Af­ter 30 dead horses, thank heav­ens Santa Anita’s lethal sea­son is over

Lodi News-Sentinel - - OPINION - CARLA HALL

The grisly win­ter rac­ing sea­son at Santa Anita fi­nally, mer­ci­fully, came to a close Sun­day, with 30 horses dead from rac­ing or train­ing. The lat­est death was just two days ago. And, although rac­ing has closed at the park un­til late Septem­ber, train­ing will con­tinue un­til July 11. A good num­ber of those 30 deaths oc­curred dur­ing train­ing. It’s dis­con­cert­ing to think that horses will con­tinue even to be trained there.

The num­ber of un­ex­plained equine deaths is big enough to jus­tify the spot­light on Santa Anita. How­ever, the dis­turb­ing num­ber of deaths at other tracks jus­ti­fies reeval­u­at­ing the en­tire sport. Do we want to have a sport that last year killed 493 thor­ough­breds in rac­ing on U.S. tracks? Yes, that’s a small frac­tion of the 49,000 horses to­tal

that raced — but this is not a sport in­tended to kill horses. This is not dog fight­ing (which is il­le­gal to op­er­ate or even watch in the United States).

Two weeks ago, af­ter the 28th death, the Cal­i­for­nia Horse Rac­ing Board asked the own­ers of Santa Anita to stop rac­ing, pend­ing an in­ves­ti­ga­tion and the re­lease of in­for­ma­tion on the necrop­sies of the horses al­ready eu­th­a­nized. The Santa Anita Park own­ers re­fused, say­ing they had put plenty of re­forms into ef­fect that were work­ing, In­deed, the Santa Anita own­ers put in place ground­break­ing re­forms on which drugs could be used and when they could be ad­min­is­tered, on train­ers, on when horses needed to be reg­is­tered for races, on jock­eys and when they could use their crops to whip horses.

Those re­forms didn’t save two more horses from dy­ing — one the day af­ter the rac­ing board re­quested the park sus­pend rac­ing, and the sec­ond on Satur­day. If Santa Anita had just stopped rac­ing a mere two weeks be­fore the end of the sea­son, two more horses would not have died. It’s shame­ful that the own­ers did not stop.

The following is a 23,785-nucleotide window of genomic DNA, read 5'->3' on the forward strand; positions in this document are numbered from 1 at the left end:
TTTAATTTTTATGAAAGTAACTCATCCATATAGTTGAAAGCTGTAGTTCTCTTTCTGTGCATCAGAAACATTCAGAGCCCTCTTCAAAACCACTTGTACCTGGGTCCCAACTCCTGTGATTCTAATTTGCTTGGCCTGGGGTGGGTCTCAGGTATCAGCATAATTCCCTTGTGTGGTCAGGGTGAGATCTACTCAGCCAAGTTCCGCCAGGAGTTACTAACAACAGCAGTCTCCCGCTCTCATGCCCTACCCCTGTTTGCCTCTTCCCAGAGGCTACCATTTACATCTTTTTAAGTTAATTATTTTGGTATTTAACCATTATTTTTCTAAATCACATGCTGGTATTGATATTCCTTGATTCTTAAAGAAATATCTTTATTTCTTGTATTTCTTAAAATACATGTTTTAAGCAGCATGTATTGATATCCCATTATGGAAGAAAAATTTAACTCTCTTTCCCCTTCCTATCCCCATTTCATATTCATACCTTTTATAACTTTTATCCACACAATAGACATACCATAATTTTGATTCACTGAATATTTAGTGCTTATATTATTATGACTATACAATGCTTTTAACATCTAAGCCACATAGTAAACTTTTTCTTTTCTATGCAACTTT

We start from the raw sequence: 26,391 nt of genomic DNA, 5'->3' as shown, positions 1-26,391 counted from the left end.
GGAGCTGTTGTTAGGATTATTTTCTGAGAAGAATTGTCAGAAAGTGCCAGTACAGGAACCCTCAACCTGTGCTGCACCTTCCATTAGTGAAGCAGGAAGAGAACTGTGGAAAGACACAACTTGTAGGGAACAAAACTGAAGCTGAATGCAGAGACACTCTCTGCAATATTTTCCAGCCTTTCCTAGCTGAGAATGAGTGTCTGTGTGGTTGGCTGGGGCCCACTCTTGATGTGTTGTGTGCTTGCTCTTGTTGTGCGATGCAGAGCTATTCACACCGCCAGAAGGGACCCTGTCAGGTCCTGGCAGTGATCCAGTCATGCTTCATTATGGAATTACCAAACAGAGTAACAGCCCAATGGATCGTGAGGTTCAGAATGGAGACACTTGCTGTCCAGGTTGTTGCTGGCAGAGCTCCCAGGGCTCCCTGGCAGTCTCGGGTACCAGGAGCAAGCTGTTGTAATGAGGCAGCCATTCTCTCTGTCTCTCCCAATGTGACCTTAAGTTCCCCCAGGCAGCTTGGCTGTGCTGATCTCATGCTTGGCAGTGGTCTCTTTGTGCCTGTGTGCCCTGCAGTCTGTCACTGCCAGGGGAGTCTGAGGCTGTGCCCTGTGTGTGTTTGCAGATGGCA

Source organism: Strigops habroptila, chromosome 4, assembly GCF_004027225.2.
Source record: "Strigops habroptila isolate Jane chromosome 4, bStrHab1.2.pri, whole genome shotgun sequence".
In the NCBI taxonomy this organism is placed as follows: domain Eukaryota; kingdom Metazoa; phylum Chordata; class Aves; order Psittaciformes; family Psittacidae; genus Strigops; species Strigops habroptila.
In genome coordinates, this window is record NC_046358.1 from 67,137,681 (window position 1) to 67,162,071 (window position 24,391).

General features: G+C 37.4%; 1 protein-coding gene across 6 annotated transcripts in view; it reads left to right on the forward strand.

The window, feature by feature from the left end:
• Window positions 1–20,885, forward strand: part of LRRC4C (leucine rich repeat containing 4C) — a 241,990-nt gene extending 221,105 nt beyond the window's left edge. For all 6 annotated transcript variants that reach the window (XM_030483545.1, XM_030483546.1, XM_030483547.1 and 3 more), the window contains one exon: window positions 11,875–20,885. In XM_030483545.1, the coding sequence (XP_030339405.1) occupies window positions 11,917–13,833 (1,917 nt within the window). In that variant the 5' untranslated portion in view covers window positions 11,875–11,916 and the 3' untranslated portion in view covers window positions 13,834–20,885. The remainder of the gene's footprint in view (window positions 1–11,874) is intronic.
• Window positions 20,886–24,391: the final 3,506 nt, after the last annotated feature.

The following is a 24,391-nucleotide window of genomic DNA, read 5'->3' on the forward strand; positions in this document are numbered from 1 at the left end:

Yet in the cal­cu­lus of the horse rac­ing busi­ness, where bil­lions of dol­lars are be­ing wa­gered, those are lam­en­ta­ble but ac­cept­able deaths. Re­forms are in place, more vet­eri­nar­i­ans are on hand and the groomers lav­ish lov­ing care on the horses. When the 30th horse, Amer­i­can Cur­rency, died on Satur­day while train­ing, Santa Anita of­fi­cials moved to ex­pel its trainer — Hall of Famer Jerry Hol­len­dor­fer — from the track, telling the L.A. Times’ John Cherwa that the trainer “does not match the level of safety and ac­count­abil­ity we de­mand.”

That horse was the fourth of Hol­len­dor­fer’s to die dur­ing this win­ter rac­ing sea­son at Santa Anita, and he needed to go. In fact, he also trained Psychedel­i­cat, the first horse to die rac­ing or train­ing at Santa Anita this sea­son. (His horse that died Satur­day had been pulled from a race last week­end by a vet­eri­nar­ian.) The fact that another track, Los Alami­tos, has not only wel­comed him and his horses but also de­fended him shows how lit­tle the deaths of horses mat­ter at many of these tracks.

The point about Santa Anita is that with all these re­forms, horses have con­tin­ued to die at this park. That doesn’t mean that Santa Anita was wrong to adopt the re­forms. They were a good idea, but they may not have been enough.

Here are the key is­sues that rac­ing reg­u­la­tors, Cal­i­for­ni­ans and all Amer­i­cans need to con­front: Can the sport be reg­u­lated ef­fec­tively enough to dra­mat­i­cally re­duce the death toll? And do we re­ally want to have a sport where the ex­pected col­lat­eral dam­age is hun­dreds of dead horses? Be­cause that’s the re­al­ity of this sport at the mo­ment: Even when re­stric­tions on drugs and train­ing are put into place, horses die reg­u­larly.

Is that some­thing we want to tol­er­ate?

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